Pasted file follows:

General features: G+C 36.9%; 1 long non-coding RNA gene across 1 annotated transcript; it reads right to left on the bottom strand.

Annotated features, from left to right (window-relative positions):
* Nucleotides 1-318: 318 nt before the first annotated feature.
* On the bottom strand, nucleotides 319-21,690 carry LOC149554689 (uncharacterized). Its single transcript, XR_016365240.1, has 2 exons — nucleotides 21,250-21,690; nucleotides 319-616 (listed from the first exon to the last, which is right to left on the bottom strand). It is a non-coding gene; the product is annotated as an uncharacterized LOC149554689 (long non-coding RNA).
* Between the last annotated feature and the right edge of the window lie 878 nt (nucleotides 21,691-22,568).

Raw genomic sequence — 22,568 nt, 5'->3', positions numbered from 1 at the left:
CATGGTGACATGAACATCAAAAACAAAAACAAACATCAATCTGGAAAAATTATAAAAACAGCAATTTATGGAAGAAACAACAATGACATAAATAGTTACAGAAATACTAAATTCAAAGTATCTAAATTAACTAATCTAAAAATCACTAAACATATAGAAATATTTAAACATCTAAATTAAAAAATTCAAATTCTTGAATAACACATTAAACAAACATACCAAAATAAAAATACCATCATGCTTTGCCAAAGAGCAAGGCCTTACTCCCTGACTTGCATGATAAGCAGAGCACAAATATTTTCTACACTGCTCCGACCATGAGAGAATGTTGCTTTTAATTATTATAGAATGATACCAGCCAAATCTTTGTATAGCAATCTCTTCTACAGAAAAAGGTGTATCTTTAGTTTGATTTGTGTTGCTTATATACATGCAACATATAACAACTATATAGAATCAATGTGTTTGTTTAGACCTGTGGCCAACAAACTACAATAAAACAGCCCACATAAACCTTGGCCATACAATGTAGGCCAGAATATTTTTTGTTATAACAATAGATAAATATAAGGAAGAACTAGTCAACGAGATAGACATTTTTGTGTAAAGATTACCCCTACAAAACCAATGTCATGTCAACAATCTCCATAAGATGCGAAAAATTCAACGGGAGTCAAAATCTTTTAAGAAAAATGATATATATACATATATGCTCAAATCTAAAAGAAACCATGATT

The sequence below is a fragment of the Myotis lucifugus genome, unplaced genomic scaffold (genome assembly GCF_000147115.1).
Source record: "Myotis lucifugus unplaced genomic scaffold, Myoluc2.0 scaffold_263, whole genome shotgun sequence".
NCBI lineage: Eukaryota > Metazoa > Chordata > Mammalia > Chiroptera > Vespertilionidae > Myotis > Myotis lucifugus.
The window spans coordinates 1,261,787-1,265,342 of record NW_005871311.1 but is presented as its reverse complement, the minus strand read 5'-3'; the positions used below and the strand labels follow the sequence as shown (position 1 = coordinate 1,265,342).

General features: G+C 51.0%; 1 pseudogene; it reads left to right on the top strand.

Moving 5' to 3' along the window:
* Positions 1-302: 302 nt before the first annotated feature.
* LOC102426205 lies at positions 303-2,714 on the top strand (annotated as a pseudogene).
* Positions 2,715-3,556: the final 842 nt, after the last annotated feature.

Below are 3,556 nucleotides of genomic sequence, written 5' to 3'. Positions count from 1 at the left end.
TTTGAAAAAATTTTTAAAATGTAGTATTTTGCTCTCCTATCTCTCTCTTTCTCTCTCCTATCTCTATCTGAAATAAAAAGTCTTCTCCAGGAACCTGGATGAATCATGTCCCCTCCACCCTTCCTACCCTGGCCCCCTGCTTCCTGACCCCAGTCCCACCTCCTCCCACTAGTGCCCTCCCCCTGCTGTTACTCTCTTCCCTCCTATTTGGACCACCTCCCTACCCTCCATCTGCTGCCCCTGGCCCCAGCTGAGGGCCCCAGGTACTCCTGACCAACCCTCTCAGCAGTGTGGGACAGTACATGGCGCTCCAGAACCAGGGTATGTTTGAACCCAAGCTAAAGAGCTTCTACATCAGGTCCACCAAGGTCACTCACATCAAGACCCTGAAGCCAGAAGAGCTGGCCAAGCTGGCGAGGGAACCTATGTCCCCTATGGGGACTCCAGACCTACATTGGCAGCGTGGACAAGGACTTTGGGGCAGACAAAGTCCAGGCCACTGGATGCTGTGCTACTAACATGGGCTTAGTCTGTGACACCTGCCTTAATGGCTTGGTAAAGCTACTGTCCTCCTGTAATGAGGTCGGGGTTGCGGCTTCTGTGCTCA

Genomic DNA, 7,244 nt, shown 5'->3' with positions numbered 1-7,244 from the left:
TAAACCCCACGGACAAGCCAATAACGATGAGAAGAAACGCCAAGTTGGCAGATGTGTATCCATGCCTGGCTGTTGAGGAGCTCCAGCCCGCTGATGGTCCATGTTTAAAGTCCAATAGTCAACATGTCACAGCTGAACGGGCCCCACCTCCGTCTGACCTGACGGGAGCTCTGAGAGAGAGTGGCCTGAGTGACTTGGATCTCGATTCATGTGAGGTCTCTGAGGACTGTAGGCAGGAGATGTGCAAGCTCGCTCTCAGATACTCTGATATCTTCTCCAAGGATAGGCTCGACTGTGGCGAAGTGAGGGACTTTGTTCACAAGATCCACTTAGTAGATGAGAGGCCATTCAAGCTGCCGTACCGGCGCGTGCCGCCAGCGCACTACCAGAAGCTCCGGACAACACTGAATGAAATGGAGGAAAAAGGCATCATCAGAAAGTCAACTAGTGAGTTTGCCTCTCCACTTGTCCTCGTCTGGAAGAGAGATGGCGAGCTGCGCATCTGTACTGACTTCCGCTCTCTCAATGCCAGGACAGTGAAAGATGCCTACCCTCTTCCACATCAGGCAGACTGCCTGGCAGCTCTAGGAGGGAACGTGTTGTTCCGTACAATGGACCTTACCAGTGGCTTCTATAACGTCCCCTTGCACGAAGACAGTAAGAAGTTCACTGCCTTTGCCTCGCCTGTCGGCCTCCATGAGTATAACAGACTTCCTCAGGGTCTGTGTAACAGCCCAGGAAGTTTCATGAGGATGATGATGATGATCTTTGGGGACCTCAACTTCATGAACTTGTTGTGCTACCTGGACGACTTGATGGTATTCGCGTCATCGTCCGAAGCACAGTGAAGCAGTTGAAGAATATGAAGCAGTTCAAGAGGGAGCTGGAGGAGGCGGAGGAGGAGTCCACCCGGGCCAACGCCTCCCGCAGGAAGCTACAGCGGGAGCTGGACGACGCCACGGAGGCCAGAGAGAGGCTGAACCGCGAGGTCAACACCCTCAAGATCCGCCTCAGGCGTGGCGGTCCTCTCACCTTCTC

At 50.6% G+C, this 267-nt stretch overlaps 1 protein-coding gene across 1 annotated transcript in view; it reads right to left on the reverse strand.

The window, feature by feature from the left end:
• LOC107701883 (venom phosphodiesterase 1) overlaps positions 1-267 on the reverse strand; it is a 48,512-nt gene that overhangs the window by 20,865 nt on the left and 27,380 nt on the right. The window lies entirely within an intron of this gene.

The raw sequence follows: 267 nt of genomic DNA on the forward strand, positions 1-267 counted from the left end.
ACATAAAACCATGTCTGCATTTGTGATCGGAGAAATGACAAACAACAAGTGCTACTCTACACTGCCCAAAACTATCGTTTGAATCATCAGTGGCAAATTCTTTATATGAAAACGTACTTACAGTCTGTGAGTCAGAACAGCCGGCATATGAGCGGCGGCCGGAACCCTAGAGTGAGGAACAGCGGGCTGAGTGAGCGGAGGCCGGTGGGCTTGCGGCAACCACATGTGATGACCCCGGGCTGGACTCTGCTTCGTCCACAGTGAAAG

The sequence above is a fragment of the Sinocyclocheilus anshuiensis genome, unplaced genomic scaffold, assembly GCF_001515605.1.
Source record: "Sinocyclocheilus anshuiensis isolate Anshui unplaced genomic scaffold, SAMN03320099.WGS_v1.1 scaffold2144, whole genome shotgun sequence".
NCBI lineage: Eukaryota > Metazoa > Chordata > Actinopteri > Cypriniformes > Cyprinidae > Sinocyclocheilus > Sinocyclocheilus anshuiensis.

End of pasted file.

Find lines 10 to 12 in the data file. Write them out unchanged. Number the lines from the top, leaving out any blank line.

NCBI lineage: Eukaryota > Metazoa > Chordata > Mammalia > Chiroptera > Vespertilionidae > Myotis > Myotis lucifugus.
The window spans coordinates 1,261,787-1,265,342 of record NW_005871311.1 but is presented as its reverse complement, the minus strand read 5'-3'; the positions used below and the strand labels follow the sequence as shown (position 1 = coordinate 1,265,342).

General features: G+C 51.0%; 1 pseudogene; it reads left to right on the top strand.